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Stunt Granny Audio Show #223

Chun-Li_X-Men_vs_Street_Fighter_Char_Select--article_imageJeremy & Kevin start off by talking about Impact Wrestling. Yes, indeed there are other wrestling shows on TV and sometimes they’re worth talking about. How much time do the wrestlers have until Bound For Glory? Which host likes the concept behind this annual event? Does it help Impact that they only have four pay per views a year? Is it a good idea to have Destination X on free TV? Who wins in a battle between the Knockout’s Division and the Diva’s Division? Okay, that idea isn’t explored but they do talk about the poor quality of both even though they’re getting plenty of time. Impact Wrestling had some other poor decision making with the Main Event Mafia. Why are they banding together people that already hung out Sting to dry a mere two weeks ago? Who is going to be the fourth member? Who’s betting on Hulk Hogan and who’s got Jeff Hardy? Jeremy & Kevin start talking about the WWE and they start with someone they skipped last week, Alberto Del Rio? Can you smell the desperation on him? Is Dolph Ziggler ever going to get mic time to establish himself as a baby face? They move on to talk about follow up from Mark Henry and John Cena. How did Henry follow up his grand slam from last week? Did Cena go cheese factor or serious for his promo? Jeremy & Kevin finish by talking about Daniel Bryan and Randy Orton. Did they have a good match? How much did Orton have to exhort the crowd? How many segments did Daniel Bryan get himself into? How definitive was his win? They close by not talking about two important people? Find out who when you click on the link below!

 

Stunt Granny Audio #223

The Art of Wrestling – WWE Comics

The Cover for X-Men #1 (V2) by Jim Lee from Marvel.com.

Jeremy graciously put a juicy leftover turkey sandwich on my table when covering the new WWE comic books. I’ll look at the limited sampling of artwork and break it down. I’m not even going to venture into the writing which seems to be linking famous historical happens to modern wrestling situations. I’ll leave that for March 23rd when the comics come out and I can properly piss on them.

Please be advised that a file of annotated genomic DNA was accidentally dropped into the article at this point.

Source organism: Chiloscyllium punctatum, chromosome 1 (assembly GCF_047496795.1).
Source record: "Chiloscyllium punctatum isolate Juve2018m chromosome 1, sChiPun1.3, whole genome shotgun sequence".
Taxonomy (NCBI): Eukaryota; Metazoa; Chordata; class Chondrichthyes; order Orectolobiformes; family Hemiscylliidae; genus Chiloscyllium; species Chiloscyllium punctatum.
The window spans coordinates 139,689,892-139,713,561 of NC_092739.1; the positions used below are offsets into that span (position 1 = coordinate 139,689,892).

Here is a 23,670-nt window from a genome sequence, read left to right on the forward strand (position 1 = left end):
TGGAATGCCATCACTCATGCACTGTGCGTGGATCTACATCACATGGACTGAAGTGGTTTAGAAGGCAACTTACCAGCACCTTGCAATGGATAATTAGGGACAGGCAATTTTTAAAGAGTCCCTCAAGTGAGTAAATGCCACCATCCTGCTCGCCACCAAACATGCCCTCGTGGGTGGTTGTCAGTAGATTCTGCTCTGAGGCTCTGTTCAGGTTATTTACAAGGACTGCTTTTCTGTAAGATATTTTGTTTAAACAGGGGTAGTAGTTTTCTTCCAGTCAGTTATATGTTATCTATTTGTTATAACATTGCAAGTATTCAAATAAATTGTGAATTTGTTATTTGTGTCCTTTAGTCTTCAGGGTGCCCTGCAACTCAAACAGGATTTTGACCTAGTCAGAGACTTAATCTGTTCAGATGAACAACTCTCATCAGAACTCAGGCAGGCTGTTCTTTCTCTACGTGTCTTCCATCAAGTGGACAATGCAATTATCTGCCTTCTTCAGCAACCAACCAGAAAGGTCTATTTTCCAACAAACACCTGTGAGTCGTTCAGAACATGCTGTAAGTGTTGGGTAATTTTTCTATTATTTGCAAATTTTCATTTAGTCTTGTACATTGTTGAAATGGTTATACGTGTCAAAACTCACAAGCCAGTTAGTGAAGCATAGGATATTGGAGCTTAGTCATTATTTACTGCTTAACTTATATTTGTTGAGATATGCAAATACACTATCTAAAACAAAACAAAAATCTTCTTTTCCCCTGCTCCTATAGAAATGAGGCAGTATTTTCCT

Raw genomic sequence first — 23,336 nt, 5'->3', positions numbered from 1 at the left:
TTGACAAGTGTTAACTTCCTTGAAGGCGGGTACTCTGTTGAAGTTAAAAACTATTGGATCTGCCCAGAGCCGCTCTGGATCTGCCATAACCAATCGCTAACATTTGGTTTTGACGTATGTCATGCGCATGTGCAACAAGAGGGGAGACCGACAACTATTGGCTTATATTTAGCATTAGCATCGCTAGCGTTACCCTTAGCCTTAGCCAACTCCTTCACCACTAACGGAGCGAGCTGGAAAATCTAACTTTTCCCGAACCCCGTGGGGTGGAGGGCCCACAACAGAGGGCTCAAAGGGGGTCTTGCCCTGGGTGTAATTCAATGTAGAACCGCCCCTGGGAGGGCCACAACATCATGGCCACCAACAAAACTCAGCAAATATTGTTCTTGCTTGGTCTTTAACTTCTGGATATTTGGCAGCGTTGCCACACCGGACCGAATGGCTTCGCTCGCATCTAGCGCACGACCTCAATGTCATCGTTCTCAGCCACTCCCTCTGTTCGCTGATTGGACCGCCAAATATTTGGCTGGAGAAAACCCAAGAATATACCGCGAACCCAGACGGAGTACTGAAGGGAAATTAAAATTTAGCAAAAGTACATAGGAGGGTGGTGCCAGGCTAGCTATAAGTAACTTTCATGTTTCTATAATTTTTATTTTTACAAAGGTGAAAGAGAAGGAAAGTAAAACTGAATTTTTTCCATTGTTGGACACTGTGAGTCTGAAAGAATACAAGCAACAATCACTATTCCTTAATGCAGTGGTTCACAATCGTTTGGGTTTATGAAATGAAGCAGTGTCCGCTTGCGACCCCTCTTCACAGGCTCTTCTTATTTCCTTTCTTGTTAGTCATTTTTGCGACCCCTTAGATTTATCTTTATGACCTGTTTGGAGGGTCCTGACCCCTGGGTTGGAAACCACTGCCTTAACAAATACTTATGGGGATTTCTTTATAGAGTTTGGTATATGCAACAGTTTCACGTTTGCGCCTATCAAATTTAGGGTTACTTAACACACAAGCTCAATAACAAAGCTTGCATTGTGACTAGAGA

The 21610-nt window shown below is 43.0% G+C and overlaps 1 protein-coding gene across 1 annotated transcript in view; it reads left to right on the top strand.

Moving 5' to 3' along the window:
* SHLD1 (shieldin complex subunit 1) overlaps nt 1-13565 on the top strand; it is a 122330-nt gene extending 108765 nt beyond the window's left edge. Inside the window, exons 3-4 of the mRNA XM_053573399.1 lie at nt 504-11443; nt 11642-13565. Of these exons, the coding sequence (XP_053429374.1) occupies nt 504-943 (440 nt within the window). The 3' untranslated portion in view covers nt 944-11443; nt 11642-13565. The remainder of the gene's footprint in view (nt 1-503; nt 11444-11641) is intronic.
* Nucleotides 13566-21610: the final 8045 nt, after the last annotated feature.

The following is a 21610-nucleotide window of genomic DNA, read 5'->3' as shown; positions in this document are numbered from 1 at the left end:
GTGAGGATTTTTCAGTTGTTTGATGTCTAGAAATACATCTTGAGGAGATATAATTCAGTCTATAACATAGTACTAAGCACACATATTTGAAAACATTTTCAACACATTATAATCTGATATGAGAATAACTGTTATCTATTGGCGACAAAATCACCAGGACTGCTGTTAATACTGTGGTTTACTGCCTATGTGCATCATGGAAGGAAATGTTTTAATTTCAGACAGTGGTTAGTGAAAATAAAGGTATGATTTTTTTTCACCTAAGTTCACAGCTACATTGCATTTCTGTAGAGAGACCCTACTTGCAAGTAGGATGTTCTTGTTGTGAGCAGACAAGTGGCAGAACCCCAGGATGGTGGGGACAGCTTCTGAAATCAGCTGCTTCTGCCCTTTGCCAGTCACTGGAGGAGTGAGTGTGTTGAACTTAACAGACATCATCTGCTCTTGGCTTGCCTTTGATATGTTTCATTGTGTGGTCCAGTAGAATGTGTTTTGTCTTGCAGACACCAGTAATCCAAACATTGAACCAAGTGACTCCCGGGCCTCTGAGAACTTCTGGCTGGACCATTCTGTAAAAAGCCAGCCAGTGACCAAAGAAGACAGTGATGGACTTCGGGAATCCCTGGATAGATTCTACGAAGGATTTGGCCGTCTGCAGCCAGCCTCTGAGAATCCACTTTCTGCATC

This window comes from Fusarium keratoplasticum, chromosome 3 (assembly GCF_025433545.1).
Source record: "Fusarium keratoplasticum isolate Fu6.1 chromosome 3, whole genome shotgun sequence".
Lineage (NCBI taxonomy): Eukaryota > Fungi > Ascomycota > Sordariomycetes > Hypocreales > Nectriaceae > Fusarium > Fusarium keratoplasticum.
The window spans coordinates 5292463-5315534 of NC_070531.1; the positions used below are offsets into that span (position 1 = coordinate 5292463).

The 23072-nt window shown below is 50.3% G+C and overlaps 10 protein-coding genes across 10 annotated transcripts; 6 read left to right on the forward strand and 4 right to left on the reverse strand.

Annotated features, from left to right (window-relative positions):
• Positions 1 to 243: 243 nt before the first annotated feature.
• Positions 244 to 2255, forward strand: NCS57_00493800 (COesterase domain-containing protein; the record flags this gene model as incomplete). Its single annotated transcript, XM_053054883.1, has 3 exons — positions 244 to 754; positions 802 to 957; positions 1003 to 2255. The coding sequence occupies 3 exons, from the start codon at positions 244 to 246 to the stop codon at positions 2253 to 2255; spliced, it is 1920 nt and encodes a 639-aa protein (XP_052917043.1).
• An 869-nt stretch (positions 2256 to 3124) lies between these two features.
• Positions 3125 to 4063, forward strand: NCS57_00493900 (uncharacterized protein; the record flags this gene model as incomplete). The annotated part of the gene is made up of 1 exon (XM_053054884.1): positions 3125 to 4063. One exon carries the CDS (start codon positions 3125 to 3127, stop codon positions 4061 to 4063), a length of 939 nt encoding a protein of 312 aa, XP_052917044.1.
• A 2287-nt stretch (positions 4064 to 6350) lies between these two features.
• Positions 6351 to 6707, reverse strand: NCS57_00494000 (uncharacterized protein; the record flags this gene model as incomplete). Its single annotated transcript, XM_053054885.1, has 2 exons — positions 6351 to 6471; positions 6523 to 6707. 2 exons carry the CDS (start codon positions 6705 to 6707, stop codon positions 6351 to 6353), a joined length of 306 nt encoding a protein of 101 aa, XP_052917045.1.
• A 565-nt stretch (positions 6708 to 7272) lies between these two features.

In the first link Jeremy provided (I suggest enlarging it with a simple click) the top left cell shows a Mayan that is proportioned well. In the next cell over, HHH has an awfully small head in comparison. The artists didn’t look at HHH’s ring attire because he always wraps his right hand and forearm. HHH also has the iron cross on his elbow pads. Look at photos 8 and 9 for proof from this week’s Raw. John Cena is prominently featured in cells 4 and 6. They pulled the same issues with Cena’s attire because they forgot his wrist and arm bands, didn’t give him a belt for his clam diggers, didn’t show any underwear and they gave him high tops instead of low tops. Look at photo 17 for everything but the foot wear. I also feel like I’m playing a game of nude photo hunt at the bar because Cena doesn’t have wrist tape in cell 4 but does in cell 6. Hopefully, Mickie James will be missing articles of clothing in her issue of the comic.

This cover from Spawn #158 by Greg Capullo is an example of good comic book art.

In Jeremy’s second link, we have a scene in cell 2 with (from left to right) Matt Hardy,  Kofi Kinston, Batista, R Truth and I think CM Punk or John Morrison. The first problem I have with this picture is the fact that aside from skin pigmentation, the art work feels like “insert head here”. As the picture at the top of the article shows, one can show diverse body types while still making a great comic like X-Men. Wolverine is a great character but it was often pointed out how short he was. Batista should not be matched in size by our pudgy friend Matt Hardy. Cell 4 presents a couple of problems. The most glaring to me is that Batista and Randy Orton don’t have any tattoos. They don’t need to be as detailed as the real ones but they shouldn’t be presented without them. The second problem is that Batista goes from talking to swinging a chair. I realize that comics don’t show every action but he goes from standing still without a chair to swing one through the ropes at Randy Orton. They need to show some action in between those two events.

I can’t wait until March for further evaluation. Maybe by then, I’ll have brought my own art back to this site for people to mock. – Kevin